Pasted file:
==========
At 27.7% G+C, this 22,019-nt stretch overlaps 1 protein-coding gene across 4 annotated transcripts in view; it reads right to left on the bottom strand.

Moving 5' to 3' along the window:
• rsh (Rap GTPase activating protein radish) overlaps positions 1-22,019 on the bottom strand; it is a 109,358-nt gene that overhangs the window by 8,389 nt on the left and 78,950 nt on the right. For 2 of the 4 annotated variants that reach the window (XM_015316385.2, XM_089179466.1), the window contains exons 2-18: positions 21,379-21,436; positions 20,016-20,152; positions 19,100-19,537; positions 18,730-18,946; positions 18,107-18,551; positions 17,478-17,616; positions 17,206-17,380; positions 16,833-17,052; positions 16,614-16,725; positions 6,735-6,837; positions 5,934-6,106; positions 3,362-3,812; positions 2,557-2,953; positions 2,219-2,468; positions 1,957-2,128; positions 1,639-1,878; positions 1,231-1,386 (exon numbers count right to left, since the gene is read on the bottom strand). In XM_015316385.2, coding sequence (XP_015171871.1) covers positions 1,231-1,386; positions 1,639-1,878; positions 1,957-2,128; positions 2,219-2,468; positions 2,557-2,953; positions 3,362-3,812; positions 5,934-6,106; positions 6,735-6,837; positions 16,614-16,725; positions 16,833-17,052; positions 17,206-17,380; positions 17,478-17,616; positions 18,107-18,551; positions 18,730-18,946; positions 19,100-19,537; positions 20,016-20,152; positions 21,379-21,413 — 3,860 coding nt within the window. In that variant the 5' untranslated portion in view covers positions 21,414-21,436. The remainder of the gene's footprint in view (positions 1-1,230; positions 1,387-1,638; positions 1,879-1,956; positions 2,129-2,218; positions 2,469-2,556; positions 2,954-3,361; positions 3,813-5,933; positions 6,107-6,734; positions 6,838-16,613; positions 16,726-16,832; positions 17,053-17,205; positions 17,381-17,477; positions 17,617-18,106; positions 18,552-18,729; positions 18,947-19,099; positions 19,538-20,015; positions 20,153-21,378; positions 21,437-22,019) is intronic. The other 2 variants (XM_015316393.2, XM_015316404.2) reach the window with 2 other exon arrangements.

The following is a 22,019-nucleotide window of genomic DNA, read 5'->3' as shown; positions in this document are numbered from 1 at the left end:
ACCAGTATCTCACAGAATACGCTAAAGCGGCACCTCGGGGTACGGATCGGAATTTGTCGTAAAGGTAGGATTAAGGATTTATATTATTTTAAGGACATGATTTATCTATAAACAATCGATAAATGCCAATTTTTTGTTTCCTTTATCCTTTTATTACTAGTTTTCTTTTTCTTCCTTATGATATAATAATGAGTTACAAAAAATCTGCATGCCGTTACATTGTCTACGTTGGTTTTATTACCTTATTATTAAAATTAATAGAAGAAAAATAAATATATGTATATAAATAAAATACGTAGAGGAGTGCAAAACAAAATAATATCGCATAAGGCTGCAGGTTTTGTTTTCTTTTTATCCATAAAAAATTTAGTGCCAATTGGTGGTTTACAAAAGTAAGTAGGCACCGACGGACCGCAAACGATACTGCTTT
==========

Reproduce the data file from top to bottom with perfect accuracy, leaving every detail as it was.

At 27.7% G+C, this 22,019-nt stretch overlaps 1 protein-coding gene across 4 annotated transcripts in view; it reads right to left on the bottom strand.

Moving 5' to 3' along the window:
• rsh (Rap GTPase activating protein radish) overlaps positions 1-22,019 on the bottom strand; it is a 109,358-nt gene that overhangs the window by 8,389 nt on the left and 78,950 nt on the right. For 2 of the 4 annotated variants that reach the window (XM_015316385.2, XM_089179466.1), the window contains exons 2-18: positions 21,379-21,436; positions 20,016-20,152; positions 19,100-19,537; positions 18,730-18,946; positions 18,107-18,551; positions 17,478-17,616; positions 17,206-17,380; positions 16,833-17,052; positions 16,614-16,725; positions 6,735-6,837; positions 5,934-6,106; positions 3,362-3,812; positions 2,557-2,953; positions 2,219-2,468; positions 1,957-2,128; positions 1,639-1,878; positions 1,231-1,386 (exon numbers count right to left, since the gene is read on the bottom strand). In XM_015316385.2, coding sequence (XP_015171871.1) covers positions 1,231-1,386; positions 1,639-1,878; positions 1,957-2,128; positions 2,219-2,468; positions 2,557-2,953; positions 3,362-3,812; positions 5,934-6,106; positions 6,735-6,837; positions 16,614-16,725; positions 16,833-17,052; positions 17,206-17,380; positions 17,478-17,616; positions 18,107-18,551; positions 18,730-18,946; positions 19,100-19,537; positions 20,016-20,152; positions 21,379-21,413 — 3,860 coding nt within the window. In that variant the 5' untranslated portion in view covers positions 21,414-21,436. The remainder of the gene's footprint in view (positions 1-1,230; positions 1,387-1,638; positions 1,879-1,956; positions 2,129-2,218; positions 2,469-2,556; positions 2,954-3,361; positions 3,813-5,933; positions 6,107-6,734; positions 6,838-16,613; positions 16,726-16,832; positions 17,053-17,205; positions 17,381-17,477; positions 17,617-18,106; positions 18,552-18,729; positions 18,947-19,099; positions 19,538-20,015; positions 20,153-21,378; positions 21,437-22,019) is intronic. The other 2 variants (XM_015316393.2, XM_015316404.2) reach the window with 2 other exon arrangements.

The following is a 22,019-nucleotide window of genomic DNA, read 5'->3' as shown; positions in this document are numbered from 1 at the left end:
ACCAGTATCTCACAGAATACGCTAAAGCGGCACCTCGGGGTACGGATCGGAATTTGTCGTAAAGGTAGGATTAAGGATTTATATTATTTTAAGGACATGATTTATCTATAAACAATCGATAAATGCCAATTTTTTGTTTCCTTTATCCTTTTATTACTAGTTTTCTTTTTCTTCCTTATGATATAATAATGAGTTACAAAAAATCTGCATGCCGTTACATTGTCTACGTTGGTTTTATTACCTTATTATTAAAATTAATAGAAGAAAAATAAATATATGTATATAAATAAAATACGTAGAGGAGTGCAAAACAAAATAATATCGCATAAGGCTGCAGGTTTTGTTTTCTTTTTATCCATAAAAAATTTAGTGCCAATTGGTGGTTTACAAAAGTAAGTAGGCACCGACGGACCGCAAACGATACTGCTTT